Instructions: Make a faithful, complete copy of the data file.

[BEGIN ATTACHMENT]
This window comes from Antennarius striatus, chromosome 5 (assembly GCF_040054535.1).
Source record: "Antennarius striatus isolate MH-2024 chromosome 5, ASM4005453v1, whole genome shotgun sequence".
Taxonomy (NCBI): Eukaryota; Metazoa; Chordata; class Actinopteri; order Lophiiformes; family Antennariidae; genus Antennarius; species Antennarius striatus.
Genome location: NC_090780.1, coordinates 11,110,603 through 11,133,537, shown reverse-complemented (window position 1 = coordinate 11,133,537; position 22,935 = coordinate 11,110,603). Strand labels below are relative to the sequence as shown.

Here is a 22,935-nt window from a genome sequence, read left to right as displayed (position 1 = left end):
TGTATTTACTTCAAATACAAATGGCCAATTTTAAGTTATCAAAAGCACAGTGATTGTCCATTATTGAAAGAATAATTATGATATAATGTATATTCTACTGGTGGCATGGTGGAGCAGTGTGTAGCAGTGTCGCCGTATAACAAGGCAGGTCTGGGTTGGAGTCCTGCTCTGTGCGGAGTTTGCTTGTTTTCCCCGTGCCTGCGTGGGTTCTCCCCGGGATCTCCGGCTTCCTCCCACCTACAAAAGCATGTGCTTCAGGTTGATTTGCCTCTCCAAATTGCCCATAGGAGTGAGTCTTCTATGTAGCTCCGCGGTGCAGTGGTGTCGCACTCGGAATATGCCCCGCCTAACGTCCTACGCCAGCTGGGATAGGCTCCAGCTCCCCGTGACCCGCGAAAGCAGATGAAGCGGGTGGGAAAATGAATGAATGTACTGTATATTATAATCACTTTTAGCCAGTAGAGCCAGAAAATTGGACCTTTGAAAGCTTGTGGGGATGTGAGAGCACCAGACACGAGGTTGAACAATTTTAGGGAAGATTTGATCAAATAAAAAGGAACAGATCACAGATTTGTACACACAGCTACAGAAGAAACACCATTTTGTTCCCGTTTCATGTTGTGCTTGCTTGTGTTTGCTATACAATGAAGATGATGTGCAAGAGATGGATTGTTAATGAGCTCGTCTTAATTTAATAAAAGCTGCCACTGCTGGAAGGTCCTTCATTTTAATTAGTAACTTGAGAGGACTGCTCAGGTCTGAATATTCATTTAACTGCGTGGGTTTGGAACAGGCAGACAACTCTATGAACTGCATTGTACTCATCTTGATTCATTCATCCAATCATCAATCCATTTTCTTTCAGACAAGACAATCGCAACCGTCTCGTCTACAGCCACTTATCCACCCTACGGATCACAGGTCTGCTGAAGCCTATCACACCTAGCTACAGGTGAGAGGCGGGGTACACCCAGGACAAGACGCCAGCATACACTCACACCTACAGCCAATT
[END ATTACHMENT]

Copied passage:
This window comes from Antennarius striatus, chromosome 5 (assembly GCF_040054535.1).
Source record: "Antennarius striatus isolate MH-2024 chromosome 5, ASM4005453v1, whole genome shotgun sequence".
Taxonomy (NCBI): Eukaryota; Metazoa; Chordata; class Actinopteri; order Lophiiformes; family Antennariidae; genus Antennarius; species Antennarius striatus.
Genome location: NC_090780.1, coordinates 11,110,603 through 11,133,537, shown reverse-complemented (window position 1 = coordinate 11,133,537; position 22,935 = coordinate 11,110,603). Strand labels below are relative to the sequence as shown.

Here is a 22,935-nt window from a genome sequence, read left to right as displayed (position 1 = left end):
TGTATTTACTTCAAATACAAATGGCCAATTTTAAGTTATCAAAAGCACAGTGATTGTCCATTATTGAAAGAATAATTATGATATAATGTATATTCTACTGGTGGCATGGTGGAGCAGTGTGTAGCAGTGTCGCCGTATAACAAGGCAGGTCTGGGTTGGAGTCCTGCTCTGTGCGGAGTTTGCTTGTTTTCCCCGTGCCTGCGTGGGTTCTCCCCGGGATCTCCGGCTTCCTCCCACCTACAAAAGCATGTGCTTCAGGTTGATTTGCCTCTCCAAATTGCCCATAGGAGTGAGTCTTCTATGTAGCTCCGCGGTGCAGTGGTGTCGCACTCGGAATATGCCCCGCCTAACGTCCTACGCCAGCTGGGATAGGCTCCAGCTCCCCGTGACCCGCGAAAGCAGATGAAGCGGGTGGGAAAATGAATGAATGTACTGTATATTATAATCACTTTTAGCCAGTAGAGCCAGAAAATTGGACCTTTGAAAGCTTGTGGGGATGTGAGAGCACCAGACACGAGGTTGAACAATTTTAGGGAAGATTTGATCAAATAAAAAGGAACAGATCACAGATTTGTACACACAGCTACAGAAGAAACACCATTTTGTTCCCGTTTCATGTTGTGCTTGCTTGTGTTTGCTATACAATGAAGATGATGTGCAAGAGATGGATTGTTAATGAGCTCGTCTTAATTTAATAAAAGCTGCCACTGCTGGAAGGTCCTTCATTTTAATTAGTAACTTGAGAGGACTGCTCAGGTCTGAATATTCATTTAACTGCGTGGGTTTGGAACAGGCAGACAACTCTATGAACTGCATTGTACTCATCTTGATTCATTCATCCAATCATCAATCCATTTTCTTTCAGACAAGACAATCGCAACCGTCTCGTCTACAGCCACTTATCCACCCTACGGATCACAGGTCTGCTGAAGCCTATCACACCTAGCTACAGGTGAGAGGCGGGGTACACCCAGGACAAGACGCCAGCATACACTCACACCTACAGCCAATT